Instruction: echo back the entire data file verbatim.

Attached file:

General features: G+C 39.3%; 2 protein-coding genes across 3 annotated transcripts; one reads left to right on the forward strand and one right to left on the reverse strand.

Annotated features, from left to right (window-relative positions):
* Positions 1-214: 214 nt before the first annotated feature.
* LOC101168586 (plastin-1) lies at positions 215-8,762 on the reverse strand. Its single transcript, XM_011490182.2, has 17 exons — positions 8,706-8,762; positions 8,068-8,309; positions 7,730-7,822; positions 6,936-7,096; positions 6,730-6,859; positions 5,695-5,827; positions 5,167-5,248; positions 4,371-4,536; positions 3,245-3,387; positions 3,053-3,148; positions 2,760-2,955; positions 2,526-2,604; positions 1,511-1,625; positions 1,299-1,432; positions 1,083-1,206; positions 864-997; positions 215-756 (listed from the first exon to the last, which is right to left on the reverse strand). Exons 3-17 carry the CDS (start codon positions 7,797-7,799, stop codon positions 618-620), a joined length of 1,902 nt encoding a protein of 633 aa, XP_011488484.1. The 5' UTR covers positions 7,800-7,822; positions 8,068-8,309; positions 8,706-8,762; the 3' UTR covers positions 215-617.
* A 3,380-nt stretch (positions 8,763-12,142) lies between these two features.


General features: G+C 39.3%; 2 protein-coding genes across 3 annotated transcripts; one reads left to right on the forward strand and one right to left on the reverse strand.

Annotated features, from left to right (window-relative positions):
* Positions 1-214: 214 nt before the first annotated feature.
* LOC101168586 (plastin-1) lies at positions 215-8,762 on the reverse strand. Its single transcript, XM_011490182.2, has 17 exons — positions 8,706-8,762; positions 8,068-8,309; positions 7,730-7,822; positions 6,936-7,096; positions 6,730-6,859; positions 5,695-5,827; positions 5,167-5,248; positions 4,371-4,536; positions 3,245-3,387; positions 3,053-3,148; positions 2,760-2,955; positions 2,526-2,604; positions 1,511-1,625; positions 1,299-1,432; positions 1,083-1,206; positions 864-997; positions 215-756 (listed from the first exon to the last, which is right to left on the reverse strand). Exons 3-17 carry the CDS (start codon positions 7,797-7,799, stop codon positions 618-620), a joined length of 1,902 nt encoding a protein of 633 aa, XP_011488484.1. The 5' UTR covers positions 7,800-7,822; positions 8,068-8,309; positions 8,706-8,762; the 3' UTR covers positions 215-617.
* A 3,380-nt stretch (positions 8,763-12,142) lies between these two features.